STANDARDIZED WORK: Everything about Standard work Uses

In a lean manufacturing environment, standardized work is a key element to success. By repeating a set method, the process is more organized and improvement opportunities become more apparent. Center the process around human motion and ensure that the repeatable process is ergonomically correct. The four main elements of standardized work are takt time, line balancing, work sequence and standard in-process stock.

The 4 Elements of Standardized Work

Standardized work is not a static document. It is a process in itself requiring deep knowledge about the process and then enabling problem solving. You should use the 4 elements together to create the standard work condition.

Takt Time

The first step is determining the takt time. We base the time needed to produce one part on available time and customer requirements.

The formula would look something like this, time available per shift (in seconds) divided by the customer requirement per shift. With 25,000 seconds per shift and 1000 parts needed, the takt time is 25 seconds.

To meet customer demand without overtime, we must make a part every 25 seconds. Once you determine takt time, you can calculate the work sequence and line balancing.

Line Balancing

Line balancing is the next step in standardized work. This will involve time studies of all the different jobs within the process. All jobs in an area or line will take the same amount of time to finish. (cycle time) The more detail in the time study, the easier it will be to balance work load between operators.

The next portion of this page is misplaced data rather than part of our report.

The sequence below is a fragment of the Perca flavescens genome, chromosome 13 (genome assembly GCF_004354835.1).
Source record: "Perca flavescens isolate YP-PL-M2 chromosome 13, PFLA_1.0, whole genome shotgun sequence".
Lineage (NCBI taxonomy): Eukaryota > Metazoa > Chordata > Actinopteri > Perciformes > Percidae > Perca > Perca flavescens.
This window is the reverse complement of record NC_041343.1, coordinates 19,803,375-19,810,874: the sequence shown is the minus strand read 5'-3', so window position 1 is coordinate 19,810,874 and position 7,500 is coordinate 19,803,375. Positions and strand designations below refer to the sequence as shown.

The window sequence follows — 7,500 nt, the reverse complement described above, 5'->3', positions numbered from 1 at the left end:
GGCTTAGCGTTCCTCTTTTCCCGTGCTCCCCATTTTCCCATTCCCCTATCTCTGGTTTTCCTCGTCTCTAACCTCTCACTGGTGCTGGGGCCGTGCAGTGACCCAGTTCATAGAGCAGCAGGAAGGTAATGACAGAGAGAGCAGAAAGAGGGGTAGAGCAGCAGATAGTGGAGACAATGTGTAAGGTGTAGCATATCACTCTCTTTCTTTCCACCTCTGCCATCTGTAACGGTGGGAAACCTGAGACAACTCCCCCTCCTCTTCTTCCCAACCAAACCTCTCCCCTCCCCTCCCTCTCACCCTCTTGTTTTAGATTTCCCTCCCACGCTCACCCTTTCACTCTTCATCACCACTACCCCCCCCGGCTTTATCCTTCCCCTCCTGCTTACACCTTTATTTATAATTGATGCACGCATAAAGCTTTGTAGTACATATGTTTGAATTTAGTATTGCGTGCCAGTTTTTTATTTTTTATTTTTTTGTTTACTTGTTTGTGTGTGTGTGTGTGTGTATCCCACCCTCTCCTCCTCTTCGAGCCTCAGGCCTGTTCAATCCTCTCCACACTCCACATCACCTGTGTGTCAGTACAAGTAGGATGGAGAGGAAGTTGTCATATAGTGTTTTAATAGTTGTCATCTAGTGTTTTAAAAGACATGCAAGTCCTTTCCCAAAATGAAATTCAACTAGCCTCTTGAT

As an example, there are 5 workers on a production line. Operator 1 through 5 all take different amounts of time to perform their task, ranging from 20-30 seconds each.

With a takt time of 25 seconds, the aim is to ensure that no task takes longer than 25 seconds. Additionally, there should be sufficient operators in this area, each with 25 seconds of work.

Moving a few seconds of work from one operator to another can help balance the workload on this line. Of course, rarely do the times work out like this in real life, however the two basic concepts are to ensure no operator has a cycle time greater than the takt time and have every operation as close in cycle time as possible.

Work Sequence

Now that the line balancing is complete, the work for each operator must follow a step by step standard process. People commonly refer to this as the work sequence.

To get consistent high-quality results, all operators must follow the same process every time they do the job. The work sequence should contain as much detail as possible. Instruction as to which hand an operation should be performed with may be necessary based on the layout of the components that make up the finished product. By setting up the work sequence, it is easy to observe when something is being done out of order.

Be very cautious of sharing a responsibility between operators. Ensure each part of an operation is assigned to only one operator. If different operators alternate performing a process, there is a risk of missing a step.

Another consideration when setting up work sequence is ergonomics. The process should be set up so that the operator performs the function in the most ergonomically manner possible.

In-process Stock

The last major step in standardized work is in-process stock. Keeping to the concept of just in time, the parts between operations should be minimal.